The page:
This post continues our new blog series on poverty. As our nation reflects on its progress in fighting poverty over the last 50 years, this blog series will highlight how psychology can contribute further to this discussion.
By Eric Greene, PhD (Clinical Psychologist)
I would like to address the inherent racism, classism and oppressive dynamics which fill our mental health care system. I would like to highlight three problems and proceed to illustrate these problems by way of a case study.
Psychiatrists, psychologists and other mental health workers are complicit in further oppressing disenfranchised populations by making patients think their illness is a result of a biological or genetic dysfunction (i.e., the medical model). This turns their patients’ attention away from their oppressive environment and creates stigma.
Medication can be used as an oppressive tool which can lead to iatrogenic (i.e. illnesses created from the treatment) illnesses.
Structural racism is embedded in psychological diagnosis, testing and treatment.
These critiques are illustrated in the following case study, a boy with whom I worked. His name and identifying information have been changed to protect the rights of the patient.
Case Study Disclaimer: The names and any recognizable information have been changed to protect the privacy and confidentiality of those involved.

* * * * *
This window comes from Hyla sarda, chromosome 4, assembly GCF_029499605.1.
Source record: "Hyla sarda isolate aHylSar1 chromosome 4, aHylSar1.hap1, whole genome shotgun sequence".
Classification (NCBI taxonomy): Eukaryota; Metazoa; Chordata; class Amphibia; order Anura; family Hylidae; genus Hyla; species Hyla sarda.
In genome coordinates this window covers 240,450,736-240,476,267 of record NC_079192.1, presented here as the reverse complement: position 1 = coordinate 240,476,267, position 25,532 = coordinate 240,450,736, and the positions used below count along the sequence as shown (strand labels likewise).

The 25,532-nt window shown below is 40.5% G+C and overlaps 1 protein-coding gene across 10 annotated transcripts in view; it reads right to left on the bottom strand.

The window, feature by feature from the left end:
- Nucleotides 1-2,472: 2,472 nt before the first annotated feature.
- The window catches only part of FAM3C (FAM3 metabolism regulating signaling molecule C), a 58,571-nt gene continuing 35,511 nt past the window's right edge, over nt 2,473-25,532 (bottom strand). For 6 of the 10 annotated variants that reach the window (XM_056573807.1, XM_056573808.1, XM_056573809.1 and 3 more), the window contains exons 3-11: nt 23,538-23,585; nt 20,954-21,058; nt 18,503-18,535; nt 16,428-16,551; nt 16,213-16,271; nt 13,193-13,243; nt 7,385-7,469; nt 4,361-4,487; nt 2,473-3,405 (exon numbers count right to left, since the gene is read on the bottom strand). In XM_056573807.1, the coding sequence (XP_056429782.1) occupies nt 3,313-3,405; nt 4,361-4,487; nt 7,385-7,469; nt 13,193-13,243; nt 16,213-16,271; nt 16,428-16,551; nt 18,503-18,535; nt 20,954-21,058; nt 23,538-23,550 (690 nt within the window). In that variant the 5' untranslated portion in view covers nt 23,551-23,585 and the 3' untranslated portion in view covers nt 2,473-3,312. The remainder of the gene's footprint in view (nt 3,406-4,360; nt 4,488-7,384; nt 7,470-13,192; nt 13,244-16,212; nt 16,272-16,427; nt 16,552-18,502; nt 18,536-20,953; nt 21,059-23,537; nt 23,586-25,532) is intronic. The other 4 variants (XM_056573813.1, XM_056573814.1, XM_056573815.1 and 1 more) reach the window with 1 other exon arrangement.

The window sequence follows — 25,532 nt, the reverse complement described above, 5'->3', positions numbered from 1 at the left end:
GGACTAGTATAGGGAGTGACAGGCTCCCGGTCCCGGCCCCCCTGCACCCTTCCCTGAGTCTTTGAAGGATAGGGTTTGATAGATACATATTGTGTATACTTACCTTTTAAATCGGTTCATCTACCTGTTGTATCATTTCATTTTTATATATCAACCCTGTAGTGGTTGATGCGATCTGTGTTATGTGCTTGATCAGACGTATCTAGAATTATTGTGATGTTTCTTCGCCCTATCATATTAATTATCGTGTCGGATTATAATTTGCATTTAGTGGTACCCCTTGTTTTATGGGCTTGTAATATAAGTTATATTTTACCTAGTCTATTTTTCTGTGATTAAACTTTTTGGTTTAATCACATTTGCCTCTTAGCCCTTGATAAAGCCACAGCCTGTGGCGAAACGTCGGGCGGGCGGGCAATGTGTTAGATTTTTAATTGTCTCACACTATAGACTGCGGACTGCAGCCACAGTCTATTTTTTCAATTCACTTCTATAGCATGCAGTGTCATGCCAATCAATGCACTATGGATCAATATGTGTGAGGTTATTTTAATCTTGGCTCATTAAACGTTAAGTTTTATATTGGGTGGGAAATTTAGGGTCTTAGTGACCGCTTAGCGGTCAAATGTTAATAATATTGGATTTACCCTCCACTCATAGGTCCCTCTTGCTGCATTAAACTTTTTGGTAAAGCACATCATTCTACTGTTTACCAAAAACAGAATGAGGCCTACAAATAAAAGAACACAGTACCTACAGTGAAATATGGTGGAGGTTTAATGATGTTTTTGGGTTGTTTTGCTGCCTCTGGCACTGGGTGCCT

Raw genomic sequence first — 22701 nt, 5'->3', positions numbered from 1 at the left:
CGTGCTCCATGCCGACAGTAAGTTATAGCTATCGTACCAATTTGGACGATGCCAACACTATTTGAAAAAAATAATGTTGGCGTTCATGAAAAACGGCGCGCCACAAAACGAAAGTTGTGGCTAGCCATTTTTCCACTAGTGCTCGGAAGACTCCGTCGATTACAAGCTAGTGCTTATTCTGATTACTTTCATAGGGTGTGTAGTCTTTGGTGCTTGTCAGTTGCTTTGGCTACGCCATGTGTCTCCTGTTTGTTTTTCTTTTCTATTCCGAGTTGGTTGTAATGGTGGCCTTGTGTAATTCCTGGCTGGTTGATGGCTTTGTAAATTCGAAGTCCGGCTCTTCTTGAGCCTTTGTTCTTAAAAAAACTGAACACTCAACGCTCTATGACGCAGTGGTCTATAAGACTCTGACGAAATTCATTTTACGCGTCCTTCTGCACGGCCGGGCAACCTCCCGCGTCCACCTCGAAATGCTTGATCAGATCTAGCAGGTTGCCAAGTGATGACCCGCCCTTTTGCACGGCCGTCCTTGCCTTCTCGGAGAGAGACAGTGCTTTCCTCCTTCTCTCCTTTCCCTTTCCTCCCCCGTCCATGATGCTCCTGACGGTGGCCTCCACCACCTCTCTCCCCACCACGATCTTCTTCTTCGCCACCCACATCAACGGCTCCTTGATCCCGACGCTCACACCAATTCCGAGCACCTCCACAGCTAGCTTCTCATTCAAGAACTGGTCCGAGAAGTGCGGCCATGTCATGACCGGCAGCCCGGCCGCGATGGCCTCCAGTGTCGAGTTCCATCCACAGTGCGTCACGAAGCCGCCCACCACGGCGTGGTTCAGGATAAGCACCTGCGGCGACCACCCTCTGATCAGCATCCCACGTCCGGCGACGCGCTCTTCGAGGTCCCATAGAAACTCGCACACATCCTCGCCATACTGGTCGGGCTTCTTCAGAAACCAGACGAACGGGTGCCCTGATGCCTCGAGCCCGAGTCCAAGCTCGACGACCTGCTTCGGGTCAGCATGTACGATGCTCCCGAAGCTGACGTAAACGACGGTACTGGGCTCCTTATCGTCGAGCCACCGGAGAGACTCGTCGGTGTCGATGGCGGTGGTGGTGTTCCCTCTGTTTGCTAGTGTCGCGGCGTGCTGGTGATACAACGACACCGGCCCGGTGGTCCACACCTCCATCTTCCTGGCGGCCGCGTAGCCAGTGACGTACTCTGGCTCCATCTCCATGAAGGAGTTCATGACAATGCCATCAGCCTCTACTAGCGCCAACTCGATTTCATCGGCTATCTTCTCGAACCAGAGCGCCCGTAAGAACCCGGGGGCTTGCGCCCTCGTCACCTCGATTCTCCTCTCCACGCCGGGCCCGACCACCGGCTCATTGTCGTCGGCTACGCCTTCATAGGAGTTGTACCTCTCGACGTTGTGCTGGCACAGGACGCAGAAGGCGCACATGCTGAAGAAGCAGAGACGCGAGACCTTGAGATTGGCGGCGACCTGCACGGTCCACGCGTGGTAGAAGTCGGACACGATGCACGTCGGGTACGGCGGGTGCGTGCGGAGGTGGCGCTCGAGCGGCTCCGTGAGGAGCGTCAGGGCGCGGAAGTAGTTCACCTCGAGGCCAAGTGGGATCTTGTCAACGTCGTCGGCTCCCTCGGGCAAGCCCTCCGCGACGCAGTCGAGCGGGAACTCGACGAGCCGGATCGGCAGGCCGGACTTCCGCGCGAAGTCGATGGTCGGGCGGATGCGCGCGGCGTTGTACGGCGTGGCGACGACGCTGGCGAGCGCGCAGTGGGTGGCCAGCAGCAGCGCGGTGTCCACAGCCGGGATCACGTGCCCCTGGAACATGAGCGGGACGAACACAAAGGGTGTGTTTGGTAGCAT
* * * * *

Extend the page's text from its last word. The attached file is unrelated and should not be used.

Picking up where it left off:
John was an eight year old, African American boy. He had steady eye contact, spoke well, and had normal thoughts. He was dressed appropriately, had normal gait and had above average IQ. He was referred for treatment by his school for aggression, being unable to focus, for declining grades and impulsivity. This was the second school he had attended in the past two years; he was expelled from the first. His family life was very difficult. Approximately one year earlier, His father had been sentenced to prison for 10 years for selling drugs, and his mother worked several jobs to keep him and his sister supported. John’s maternal grandmother also provided support. At my treatment facility, John was first sent to the psychiatrist and was prescribed Adderall for his diagnosed Attention Deficit Hyperactivity Disorder (ADHD), and Aripiprazole (Abilify) for his Oppositional Defiant Disorder (ODD). The treating psychiatrist told John’s mother and grandmother that John suffered from a chemical imbalance, and the medication would correct it. It would help to calm him down, make him less aggressive, and improve his grades. Abilify is an atypical antipsychotic used, originally, to treat schizophrenia. Among the side-effects are headaches, anxiety, insomnia and weight gain—all of which John developed over the course of his treatment. Because he had trouble sleeping (which was not a presenting problem) he was treated with a sleeping aid called Trazadone at a low dose. He was sent to me to begin individual therapy which he attended regularly two times per week for eight months. The treatment was very difficult. He was an animated (and angry), young boy who was in a lot of pain, desperate for more attention and to have a regular adult figure in his life. His mother was too busy working and struggling with her own illness (i.e., depression) to give her son the attention he needed. His grandmother, while providing support, could not be the primary adult in his life. He was skeptical of getting too close to me, for fear, rightly so, that I would not be there in the long run in his life. Our work together consisted of talk therapy, play therapy and art therapy. It was evident very quickly that John desperately missed his father, who he loved very much, and that for John, his father’s incarceration was very traumatic. Many of his symptoms resembled PTSD and depression more than ADHD or ODD. As the months passed and the medication became effective, John became more quiet and subdued, and he gained weight. However, he was acting out less in school and at home. His grades remained relatively the same, but he was able to sit still. John’s mother revealed that she had beaten him physically. She reported feeling stressed out and having a very short fuse when it came to John’s difficulties at school and talking back. She felt very guilty about it, and said that she did not know what came over her sometimes; life seemed too difficult, and she often felt hopeless. On one occasion, she strapped him up in a closet and beat him with a belt, yelling racial slurs at him. It seemed, that the intergenerational transfer of trauma, and the inner city neighborhood in which they lived, created an internalized situation of the slavery their ancestors had experienced. The demonstrated behavior suggests an intergenerational transmission of violence which extends back multiple generations. During my meetings with the psychiatrist, we would discuss John’s case. Often he would describe John’s situation as hopeless, and the only help that John could get was the miracle of medicine. Further, racist and classist statements flew around the room, the worst of which was from one white, male psychiatrist: “We should just drop a bomb on this whole community and end their suffering. They are evil and broken, they can’t help themselves, all they do is act like wild animals, and there is no way to help them.” Protesting such racist statements was not effective. No matter how I approached the staff or the administration regarding many of the racist and classist statements and attitudes, nothing changed. A sense of hopelessness set in me. It was a very dark period in my training as a psychologist. I realized that structural racism has led to a mental health care system that has both given up on and antagonized the poor and the marginalized.